remaining prisoners, Whitehead, introduced 
by Daniel Quare [q.v.] the clockmaker, made 
a personal appeal to William III. The king 
was duly impressed by Whitehead's refe- 
rence to the toleration of Mennonites in 
Holland, and a few weeks later released the 
quakers by act of grace. Whitehead then 
set about obtaining an alteration of the law 
which precluded quakers from taking any 
legal action, from proving or administering 
wills, from taking up their freedom in cities 
or corporations, and in some places from 
exercising any electoral rights. He had now, 
besides Edmund Waller (son of the poet), 
many influential friends in both houses, and 
was warmly congratulated outside when 
leave to bring in a motion passed by a large 
majority. The affirmation bill, drawn up 
by Sir Francis Winnington [q. v.], became 
law on 20 April 1696. This act, passed 
for seven years, was made perpetual in 1727. 
When the poll act obliging every dissenting 
preacher to pay 20s. quarterly was about to 
be renewed in 1695, Whitehead's influence 
prevailed for the introduction of a new 
clause exempting Friends, who have no paid 

Although the status of the Friends was 
now legally much improved, a complete mis- 
understanding of their tenets still prevailed. 
In reply to a series of pamphlets by Ed- 
ward Beckham, D.D., rector of Gayton 
Thorpe, and two other Norfolk rectors, 
Whitehead wrote his ' Truth and Innocency 
Vindicated,' 1699, 4to, and ' Truth Preva- 
lent,' 1701, 4to, containing a well-reasoned 
and able defence of their civil and religious 
principles. A little later he issued, with 
Mead, 'The People called Quakers truly 
represented . . . with a Brief Enquiry into 
a Persecuting Pamphlet lately delivered to 
the Members of Parliament stiied " A Wind- 
ing Sheet for Quakerism " ' (by Edward Cock- 

son, rector of Westcot Barton), London, 
1712, 4to. 

Whitehead's autobiography ceases on 
18 Aug. 1711. His health was failing, but 
| he was able to present the society's address 
to William III on his return from Holland 
in 1701 ; to Queen Anne on her accession ; 
to George I on a like occasion, and also in 
1716 on the suppression of the Scots re- 
bellion. In an interview with the Prince of 
Wales (George II), he urged toleration and 
liberty of conscience, for which he had 
pleaded in person with seven English 
sovereigns. He died on 8 March 1723, in 
his eighty-seventh year, and was buried in 
the quakers' burial-ground at Bunhill Fields 
on 13 March. 

Whitehead's first wife, Anne Downer 
(widow of Benjamin Greenwell), whom he 
married at Peel Meeting in Clerkenwell on 
13 May 1670, was a minister as early as 
1660. She travelled two hundred miles on 
foot preaching, and was prominent in settling 
the order of the separate women's meetings. 
She died at Bridget Austell's, South Street, 
27 July 1686. Whitehead published a little 
memoir of her, ' Piety promoted by Faithful- 
ness,' 1686, 12mo. His second wife, Ann, 
daughter of Captain Richard and Ann God- 
dard of Reading, was, when she married him 
at Devonshire House on 19 July 1688, an 
orphan keeping a shop in Whitechapel, ' an 
honest and virtuously inclined maid.' By 
neither had he any surviving issue. 

It is almost impossible to overestimate 
Whitehead's share in the foundation of the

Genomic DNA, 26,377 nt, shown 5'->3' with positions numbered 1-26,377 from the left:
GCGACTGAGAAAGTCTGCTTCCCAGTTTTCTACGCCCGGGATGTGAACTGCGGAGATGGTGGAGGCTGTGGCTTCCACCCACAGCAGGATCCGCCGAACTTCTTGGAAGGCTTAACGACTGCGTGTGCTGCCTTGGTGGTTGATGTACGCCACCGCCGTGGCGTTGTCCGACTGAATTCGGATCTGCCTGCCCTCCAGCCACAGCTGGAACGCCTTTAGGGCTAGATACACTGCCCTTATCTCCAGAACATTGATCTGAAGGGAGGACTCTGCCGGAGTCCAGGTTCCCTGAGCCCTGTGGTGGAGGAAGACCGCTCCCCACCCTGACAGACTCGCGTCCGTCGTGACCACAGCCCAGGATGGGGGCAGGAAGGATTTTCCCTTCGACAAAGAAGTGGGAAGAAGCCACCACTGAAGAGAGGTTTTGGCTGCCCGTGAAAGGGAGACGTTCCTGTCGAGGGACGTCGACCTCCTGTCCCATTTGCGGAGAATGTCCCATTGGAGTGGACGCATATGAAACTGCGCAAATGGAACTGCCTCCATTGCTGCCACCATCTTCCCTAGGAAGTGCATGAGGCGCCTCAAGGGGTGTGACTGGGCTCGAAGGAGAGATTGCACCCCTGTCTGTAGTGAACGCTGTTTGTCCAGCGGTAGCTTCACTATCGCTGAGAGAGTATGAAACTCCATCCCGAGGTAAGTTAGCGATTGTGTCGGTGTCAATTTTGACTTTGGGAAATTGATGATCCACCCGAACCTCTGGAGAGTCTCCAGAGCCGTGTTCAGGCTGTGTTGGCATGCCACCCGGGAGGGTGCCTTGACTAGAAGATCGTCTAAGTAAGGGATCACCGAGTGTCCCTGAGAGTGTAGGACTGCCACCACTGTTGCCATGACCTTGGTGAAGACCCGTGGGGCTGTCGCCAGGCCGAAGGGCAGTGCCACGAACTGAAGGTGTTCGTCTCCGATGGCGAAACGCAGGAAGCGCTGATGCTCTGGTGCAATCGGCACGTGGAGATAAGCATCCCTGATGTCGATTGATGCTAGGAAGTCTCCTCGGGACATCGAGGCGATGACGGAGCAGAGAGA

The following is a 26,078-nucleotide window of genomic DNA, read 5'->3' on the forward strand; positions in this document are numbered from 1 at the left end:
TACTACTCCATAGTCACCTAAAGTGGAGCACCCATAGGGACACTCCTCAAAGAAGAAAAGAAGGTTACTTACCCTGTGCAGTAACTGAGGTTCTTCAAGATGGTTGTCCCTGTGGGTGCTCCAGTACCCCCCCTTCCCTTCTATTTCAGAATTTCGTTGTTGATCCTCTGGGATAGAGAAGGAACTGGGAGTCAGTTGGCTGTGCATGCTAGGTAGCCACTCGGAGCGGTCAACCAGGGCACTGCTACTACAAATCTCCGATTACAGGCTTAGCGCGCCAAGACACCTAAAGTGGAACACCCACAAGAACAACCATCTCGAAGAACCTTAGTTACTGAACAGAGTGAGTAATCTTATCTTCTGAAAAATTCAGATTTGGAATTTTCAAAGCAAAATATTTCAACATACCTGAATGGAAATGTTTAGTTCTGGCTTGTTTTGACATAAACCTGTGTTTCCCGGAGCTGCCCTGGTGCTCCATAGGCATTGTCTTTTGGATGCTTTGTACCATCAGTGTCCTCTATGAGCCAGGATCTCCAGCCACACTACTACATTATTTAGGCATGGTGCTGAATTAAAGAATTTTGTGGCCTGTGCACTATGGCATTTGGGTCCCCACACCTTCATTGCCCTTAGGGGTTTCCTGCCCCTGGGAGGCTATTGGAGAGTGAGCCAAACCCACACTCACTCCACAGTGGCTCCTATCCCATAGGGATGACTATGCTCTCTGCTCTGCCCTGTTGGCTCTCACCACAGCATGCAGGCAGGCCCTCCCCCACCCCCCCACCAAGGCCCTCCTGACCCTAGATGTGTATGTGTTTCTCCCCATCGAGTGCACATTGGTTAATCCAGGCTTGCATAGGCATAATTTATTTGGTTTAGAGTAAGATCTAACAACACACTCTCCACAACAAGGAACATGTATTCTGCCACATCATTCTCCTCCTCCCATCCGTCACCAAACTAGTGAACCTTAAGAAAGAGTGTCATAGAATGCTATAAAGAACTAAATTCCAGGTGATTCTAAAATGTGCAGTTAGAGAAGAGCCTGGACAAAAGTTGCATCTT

Society of Friends, or his influence on the 
development of national religious liberty. 
Without the mysticism of Fox, Barclay, or 
Pennington, he addressed his acute legal 
knowledge and literary gifts to establishing 
the sect on a sound civil and political basis. 
His works were almost entirely controversial 
and written to confute existing attacks upon 
quakers. In the titles of his chief writings 
j given below may be traced all the principal 
j features of their creed. 1. 'David's Enemies 
I Discovered,' and 2. 'Cain's Generation Dis- 
! covered,' both London, 1655, 4to, against 
i Jonathan Clapham's books in defence of sing- 
ing Psalms. 3. 'The Path of the Just- 
cleared, and Cruelty and Tyranny laid open,' 
1655, 4to. 4. 'Jacob found in a Desert 
Land,' 1656, 4to. 5. 'A Brief Treatise,' 
1658, 4to, in answer to Richard Baxter's 
'Sheet for the Ministry.' 6. 'An Unjust 
Plea Confuted. ... In answer to a book 
called Moses and Aaron, or the Ministers 
Right and the Magistrates Duty, by Daniel 
Pomtell [rector of Staplehurst, Kent],' 1659, 
4to. 6. (With James Nayler) 'The True 




Ministers living of the Gospel, distinguished 
from the False Ministers living upon Tithes 
and forced Maintenance,' 1660, 4to, in an- 
swer to John Bewick, rector of Staindrop. 
7. ' The Authority of the True Ministry in 
Baptizing with the Spirit,' 1660, in answer 
to Samuel Bradley, a baptist. 8. ' The True 
Light expelling the Foggy Mist of the Pit,' 
1660, in answer to Francis Duke. 9. 'A 
Serious Account in XXXV Evident Reasons 
.... why the .... Quakers cannot go to 
worship at .... churches and chappels 
. . . .' 1661, 4to. 10. ' The Pernicious Way 
of the Rigid Presbyter and Anti-Christian 
Ministers Detected,' 1662, 4to, in answer to 
Cresswell, Whatelv, and Matthew Caffin. 
11. 'The Law and Light within are the 
most sure Rule or Light, which sheweth the 
right use and end of the Scripture,' n.d., in 
answer to William Bridge. 12. 'The Con- 
scientious Cause of the Sufferers called 

Christ within, and the Extent and Efficacy 
thereof Demonstrated,' 1668, 4to, in answer 
to William Burnet. 15. 'The Divinity of 
Christ and Unity of the Three that bear 
Record in Heaven,' 1669, 4to. With a Pre- 
face by George Fox, in answer to books by